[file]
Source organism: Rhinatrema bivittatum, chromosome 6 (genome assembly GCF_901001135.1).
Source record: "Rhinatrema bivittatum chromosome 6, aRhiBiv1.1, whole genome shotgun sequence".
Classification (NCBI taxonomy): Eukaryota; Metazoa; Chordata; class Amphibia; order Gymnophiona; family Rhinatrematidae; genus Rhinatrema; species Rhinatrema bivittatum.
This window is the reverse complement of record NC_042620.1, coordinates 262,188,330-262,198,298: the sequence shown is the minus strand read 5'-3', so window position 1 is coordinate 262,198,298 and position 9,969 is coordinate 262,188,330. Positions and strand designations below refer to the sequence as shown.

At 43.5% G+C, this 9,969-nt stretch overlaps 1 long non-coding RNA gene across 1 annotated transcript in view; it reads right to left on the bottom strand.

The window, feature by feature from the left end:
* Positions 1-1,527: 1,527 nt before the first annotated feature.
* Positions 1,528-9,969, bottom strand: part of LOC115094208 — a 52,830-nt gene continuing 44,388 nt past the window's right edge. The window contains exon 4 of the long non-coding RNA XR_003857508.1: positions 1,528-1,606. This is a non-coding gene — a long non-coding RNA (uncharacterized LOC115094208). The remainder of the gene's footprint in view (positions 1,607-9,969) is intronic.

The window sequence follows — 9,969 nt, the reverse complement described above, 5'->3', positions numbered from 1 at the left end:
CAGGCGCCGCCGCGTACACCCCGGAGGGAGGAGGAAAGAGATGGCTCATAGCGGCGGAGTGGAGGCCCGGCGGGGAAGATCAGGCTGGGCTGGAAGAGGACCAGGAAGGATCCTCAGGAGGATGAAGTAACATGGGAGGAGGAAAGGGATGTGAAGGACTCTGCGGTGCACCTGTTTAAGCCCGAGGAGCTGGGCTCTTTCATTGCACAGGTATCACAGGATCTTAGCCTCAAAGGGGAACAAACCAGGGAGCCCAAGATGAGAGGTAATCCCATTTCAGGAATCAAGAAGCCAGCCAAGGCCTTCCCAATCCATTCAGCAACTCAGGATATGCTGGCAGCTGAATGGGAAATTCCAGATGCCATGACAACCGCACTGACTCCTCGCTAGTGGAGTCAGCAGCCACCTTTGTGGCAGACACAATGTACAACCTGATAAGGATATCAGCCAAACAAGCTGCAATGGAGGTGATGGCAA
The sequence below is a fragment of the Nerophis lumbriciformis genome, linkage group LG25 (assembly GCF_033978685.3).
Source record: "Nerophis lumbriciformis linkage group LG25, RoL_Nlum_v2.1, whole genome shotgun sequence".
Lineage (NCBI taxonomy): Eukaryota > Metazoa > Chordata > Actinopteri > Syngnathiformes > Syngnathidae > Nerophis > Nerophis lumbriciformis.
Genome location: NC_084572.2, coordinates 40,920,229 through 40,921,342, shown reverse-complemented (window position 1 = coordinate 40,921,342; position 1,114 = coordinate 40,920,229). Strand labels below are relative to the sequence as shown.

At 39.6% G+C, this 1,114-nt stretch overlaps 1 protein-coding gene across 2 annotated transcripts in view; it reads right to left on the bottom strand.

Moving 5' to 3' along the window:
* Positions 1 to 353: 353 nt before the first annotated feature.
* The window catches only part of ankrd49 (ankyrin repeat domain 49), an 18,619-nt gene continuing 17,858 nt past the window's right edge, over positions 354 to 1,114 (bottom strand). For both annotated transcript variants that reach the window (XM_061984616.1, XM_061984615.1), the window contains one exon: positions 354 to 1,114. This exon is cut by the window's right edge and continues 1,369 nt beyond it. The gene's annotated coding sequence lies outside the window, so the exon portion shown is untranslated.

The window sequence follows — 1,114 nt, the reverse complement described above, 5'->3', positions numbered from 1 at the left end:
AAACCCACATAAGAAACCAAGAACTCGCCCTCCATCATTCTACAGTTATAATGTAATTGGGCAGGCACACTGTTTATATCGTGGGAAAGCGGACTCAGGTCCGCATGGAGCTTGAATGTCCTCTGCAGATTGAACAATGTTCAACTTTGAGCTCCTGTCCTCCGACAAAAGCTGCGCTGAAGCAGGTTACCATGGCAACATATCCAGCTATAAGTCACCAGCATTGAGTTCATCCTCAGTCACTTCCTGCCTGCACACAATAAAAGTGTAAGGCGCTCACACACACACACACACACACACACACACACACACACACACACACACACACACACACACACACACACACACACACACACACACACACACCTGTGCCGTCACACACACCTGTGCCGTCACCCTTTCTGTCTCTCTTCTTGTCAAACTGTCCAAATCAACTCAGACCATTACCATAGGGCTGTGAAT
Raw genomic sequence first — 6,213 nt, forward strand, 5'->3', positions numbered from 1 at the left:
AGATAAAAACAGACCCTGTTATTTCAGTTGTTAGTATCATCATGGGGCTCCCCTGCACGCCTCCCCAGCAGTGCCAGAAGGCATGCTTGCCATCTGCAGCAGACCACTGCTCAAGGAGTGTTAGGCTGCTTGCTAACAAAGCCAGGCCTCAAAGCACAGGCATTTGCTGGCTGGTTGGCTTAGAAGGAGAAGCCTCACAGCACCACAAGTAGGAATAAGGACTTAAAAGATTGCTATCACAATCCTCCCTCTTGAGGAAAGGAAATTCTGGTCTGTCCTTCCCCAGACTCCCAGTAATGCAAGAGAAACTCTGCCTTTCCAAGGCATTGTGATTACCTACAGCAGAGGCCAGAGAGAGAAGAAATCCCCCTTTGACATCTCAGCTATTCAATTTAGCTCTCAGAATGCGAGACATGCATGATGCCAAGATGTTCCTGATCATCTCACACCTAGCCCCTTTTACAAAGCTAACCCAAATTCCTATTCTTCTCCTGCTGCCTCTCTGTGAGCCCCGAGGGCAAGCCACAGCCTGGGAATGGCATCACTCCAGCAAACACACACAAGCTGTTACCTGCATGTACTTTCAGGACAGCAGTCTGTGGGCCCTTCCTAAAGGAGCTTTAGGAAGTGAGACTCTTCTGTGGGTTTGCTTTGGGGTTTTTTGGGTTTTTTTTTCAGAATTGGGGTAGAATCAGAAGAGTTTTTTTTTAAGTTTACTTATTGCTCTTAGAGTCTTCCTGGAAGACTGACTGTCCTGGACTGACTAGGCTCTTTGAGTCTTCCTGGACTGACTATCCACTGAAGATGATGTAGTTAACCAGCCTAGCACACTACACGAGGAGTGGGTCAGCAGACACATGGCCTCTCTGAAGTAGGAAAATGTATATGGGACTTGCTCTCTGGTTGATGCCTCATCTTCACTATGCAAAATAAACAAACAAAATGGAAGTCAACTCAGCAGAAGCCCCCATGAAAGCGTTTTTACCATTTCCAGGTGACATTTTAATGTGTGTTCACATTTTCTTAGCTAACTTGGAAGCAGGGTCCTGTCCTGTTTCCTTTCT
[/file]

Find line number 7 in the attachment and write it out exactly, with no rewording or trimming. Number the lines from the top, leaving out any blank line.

* Positions 1-1,527: 1,527 nt before the first annotated feature.